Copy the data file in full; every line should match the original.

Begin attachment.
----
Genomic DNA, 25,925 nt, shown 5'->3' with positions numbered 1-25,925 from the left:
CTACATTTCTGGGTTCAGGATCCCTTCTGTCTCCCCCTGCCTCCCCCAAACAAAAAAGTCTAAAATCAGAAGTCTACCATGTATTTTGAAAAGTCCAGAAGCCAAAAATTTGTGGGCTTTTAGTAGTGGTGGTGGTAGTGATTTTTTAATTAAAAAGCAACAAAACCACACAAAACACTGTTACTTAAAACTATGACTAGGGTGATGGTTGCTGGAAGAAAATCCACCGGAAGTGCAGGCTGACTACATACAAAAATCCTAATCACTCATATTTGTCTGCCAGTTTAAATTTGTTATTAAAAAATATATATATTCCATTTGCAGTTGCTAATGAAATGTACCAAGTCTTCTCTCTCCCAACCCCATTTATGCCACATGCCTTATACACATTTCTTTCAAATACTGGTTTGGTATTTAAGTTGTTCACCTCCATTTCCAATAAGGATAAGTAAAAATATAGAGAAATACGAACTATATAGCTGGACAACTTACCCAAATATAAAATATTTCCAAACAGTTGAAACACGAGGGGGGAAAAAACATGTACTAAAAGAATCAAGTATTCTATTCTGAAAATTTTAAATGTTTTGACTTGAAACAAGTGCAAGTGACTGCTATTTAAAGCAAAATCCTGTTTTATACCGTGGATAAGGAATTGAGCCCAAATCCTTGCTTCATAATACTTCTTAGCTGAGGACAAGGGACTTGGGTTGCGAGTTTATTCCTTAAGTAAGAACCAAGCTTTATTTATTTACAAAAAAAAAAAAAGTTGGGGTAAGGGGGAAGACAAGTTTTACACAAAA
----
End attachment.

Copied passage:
Genomic DNA, 25,925 nt, shown 5'->3' with positions numbered 1-25,925 from the left:
CTACATTTCTGGGTTCAGGATCCCTTCTGTCTCCCCCTGCCTCCCCCAAACAAAAAAGTCTAAAATCAGAAGTCTACCATGTATTTTGAAAAGTCCAGAAGCCAAAAATTTGTGGGCTTTTAGTAGTGGTGGTGGTAGTGATTTTTTAATTAAAAAGCAACAAAACCACACAAAACACTGTTACTTAAAACTATGACTAGGGTGATGGTTGCTGGAAGAAAATCCACCGGAAGTGCAGGCTGACTACATACAAAAATCCTAATCACTCATATTTGTCTGCCAGTTTAAATTTGTTATTAAAAAATATATATATTCCATTTGCAGTTGCTAATGAAATGTACCAAGTCTTCTCTCTCCCAACCCCATTTATGCCACATGCCTTATACACATTTCTTTCAAATACTGGTTTGGTATTTAAGTTGTTCACCTCCATTTCCAATAAGGATAAGTAAAAATATAGAGAAATACGAACTATATAGCTGGACAACTTACCCAAATATAAAATATTTCCAAACAGTTGAAACACGAGGGGGGAAAAAACATGTACTAAAAGAATCAAGTATTCTATTCTGAAAATTTTAAATGTTTTGACTTGAAACAAGTGCAAGTGACTGCTATTTAAAGCAAAATCCTGTTTTATACCGTGGATAAGGAATTGAGCCCAAATCCTTGCTTCATAATACTTCTTAGCTGAGGACAAGGGACTTGGGTTGCGAGTTTATTCCTTAAGTAAGAACCAAGCTTTATTTATTTACAAAAAAAAAAAAAGTTGGGGTAAGGGGGAAGACAAGTTTTACACAAAA